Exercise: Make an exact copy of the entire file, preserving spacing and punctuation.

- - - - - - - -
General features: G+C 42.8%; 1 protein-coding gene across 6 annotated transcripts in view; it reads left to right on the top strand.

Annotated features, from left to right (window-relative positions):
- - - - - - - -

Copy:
General features: G+C 42.8%; 1 protein-coding gene across 6 annotated transcripts in view; it reads left to right on the top strand.

Annotated features, from left to right (window-relative positions):